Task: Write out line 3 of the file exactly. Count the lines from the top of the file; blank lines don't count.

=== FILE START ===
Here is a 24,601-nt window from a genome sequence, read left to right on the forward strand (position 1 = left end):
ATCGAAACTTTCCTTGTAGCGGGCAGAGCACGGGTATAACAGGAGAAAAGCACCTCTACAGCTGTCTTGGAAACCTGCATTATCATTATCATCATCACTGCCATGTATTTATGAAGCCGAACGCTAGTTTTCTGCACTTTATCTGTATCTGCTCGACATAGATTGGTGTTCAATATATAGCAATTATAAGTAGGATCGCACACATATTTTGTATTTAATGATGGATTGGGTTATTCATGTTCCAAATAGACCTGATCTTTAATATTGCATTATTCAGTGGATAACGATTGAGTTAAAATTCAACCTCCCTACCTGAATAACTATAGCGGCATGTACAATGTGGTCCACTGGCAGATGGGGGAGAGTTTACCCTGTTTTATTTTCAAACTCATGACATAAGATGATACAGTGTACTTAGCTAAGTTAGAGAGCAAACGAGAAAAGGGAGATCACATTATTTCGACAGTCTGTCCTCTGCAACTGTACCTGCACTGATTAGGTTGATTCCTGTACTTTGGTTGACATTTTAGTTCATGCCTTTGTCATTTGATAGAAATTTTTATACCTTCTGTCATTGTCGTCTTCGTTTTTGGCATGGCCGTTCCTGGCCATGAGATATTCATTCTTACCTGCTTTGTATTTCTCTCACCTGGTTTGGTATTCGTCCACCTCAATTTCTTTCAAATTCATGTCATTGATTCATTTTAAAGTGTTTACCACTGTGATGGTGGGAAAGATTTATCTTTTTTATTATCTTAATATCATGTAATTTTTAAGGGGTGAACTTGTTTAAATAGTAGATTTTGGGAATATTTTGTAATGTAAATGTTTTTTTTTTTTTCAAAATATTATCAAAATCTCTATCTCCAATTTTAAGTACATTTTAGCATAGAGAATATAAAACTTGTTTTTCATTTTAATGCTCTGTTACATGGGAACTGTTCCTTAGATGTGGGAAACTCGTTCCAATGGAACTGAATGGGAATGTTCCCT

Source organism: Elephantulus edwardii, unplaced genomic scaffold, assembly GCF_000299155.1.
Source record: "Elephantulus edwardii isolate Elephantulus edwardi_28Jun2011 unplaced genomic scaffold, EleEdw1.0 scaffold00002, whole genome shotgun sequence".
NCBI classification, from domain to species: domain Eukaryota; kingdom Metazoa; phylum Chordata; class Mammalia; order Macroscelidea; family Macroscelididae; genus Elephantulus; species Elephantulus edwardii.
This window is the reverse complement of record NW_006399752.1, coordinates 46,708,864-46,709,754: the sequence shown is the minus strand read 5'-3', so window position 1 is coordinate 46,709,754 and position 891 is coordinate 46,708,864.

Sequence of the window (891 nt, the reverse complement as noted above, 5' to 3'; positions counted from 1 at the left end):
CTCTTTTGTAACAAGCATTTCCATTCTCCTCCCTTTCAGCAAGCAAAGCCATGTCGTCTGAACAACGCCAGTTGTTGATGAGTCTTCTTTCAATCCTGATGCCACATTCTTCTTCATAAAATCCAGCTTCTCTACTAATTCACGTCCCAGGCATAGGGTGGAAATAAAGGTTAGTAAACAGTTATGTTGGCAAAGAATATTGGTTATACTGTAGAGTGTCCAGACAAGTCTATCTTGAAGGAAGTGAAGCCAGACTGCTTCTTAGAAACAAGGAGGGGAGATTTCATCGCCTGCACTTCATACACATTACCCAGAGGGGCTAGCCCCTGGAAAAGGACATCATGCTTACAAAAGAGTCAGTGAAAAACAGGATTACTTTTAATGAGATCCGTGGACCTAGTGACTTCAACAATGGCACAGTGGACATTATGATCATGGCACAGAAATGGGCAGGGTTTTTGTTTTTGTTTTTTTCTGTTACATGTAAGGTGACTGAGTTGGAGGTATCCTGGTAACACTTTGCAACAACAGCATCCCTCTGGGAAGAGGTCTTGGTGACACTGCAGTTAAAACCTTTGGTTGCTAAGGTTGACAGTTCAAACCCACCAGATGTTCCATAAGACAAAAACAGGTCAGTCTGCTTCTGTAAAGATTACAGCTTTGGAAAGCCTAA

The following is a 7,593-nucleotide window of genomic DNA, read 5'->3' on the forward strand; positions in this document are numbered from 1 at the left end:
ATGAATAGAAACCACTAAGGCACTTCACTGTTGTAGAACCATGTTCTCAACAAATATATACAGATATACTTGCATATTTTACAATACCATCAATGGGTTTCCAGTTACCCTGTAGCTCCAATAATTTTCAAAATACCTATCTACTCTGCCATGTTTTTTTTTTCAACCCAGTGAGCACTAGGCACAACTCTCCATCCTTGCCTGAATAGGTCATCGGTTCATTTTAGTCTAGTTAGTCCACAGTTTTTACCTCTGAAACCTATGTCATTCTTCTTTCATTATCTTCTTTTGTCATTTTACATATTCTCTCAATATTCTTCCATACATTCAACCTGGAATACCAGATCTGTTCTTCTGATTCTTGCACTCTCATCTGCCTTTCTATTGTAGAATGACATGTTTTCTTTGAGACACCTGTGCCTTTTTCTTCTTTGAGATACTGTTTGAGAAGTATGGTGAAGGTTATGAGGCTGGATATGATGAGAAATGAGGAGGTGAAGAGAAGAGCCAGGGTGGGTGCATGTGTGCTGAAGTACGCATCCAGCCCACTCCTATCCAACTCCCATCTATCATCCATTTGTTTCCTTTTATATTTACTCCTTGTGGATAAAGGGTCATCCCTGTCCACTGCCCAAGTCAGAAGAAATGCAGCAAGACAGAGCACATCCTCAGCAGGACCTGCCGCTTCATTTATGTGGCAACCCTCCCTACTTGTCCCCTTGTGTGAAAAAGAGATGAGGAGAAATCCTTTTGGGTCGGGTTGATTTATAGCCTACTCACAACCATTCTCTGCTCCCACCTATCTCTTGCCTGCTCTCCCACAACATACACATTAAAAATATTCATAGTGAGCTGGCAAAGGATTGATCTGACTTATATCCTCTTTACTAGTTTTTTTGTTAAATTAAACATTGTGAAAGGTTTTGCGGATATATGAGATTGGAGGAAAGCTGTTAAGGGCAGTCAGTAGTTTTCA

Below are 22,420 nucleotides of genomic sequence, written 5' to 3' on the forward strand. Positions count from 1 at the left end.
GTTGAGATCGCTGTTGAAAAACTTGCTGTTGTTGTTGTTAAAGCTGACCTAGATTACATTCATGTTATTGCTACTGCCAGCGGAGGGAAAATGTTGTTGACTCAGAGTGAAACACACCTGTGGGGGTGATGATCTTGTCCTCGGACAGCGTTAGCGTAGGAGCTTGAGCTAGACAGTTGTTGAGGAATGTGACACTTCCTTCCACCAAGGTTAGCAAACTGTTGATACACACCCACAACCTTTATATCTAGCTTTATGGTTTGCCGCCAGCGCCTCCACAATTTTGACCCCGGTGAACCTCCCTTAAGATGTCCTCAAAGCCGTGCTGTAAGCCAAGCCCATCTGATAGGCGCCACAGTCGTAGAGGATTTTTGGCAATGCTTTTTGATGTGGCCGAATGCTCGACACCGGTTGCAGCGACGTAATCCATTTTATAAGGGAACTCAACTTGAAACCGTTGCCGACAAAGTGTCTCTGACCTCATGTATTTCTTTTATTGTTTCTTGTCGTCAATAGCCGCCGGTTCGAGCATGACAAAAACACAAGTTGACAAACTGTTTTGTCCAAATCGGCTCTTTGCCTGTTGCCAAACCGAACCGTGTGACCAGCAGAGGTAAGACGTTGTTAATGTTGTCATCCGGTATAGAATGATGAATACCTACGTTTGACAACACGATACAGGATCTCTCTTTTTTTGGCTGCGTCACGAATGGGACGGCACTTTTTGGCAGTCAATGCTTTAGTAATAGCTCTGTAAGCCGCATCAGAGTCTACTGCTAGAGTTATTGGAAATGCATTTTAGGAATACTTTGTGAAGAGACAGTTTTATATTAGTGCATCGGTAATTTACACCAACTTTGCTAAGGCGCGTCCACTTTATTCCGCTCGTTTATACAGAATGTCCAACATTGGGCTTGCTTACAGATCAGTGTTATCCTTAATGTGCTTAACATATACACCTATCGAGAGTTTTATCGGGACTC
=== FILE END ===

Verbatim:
Source organism: Elephantulus edwardii, unplaced genomic scaffold, assembly GCF_000299155.1.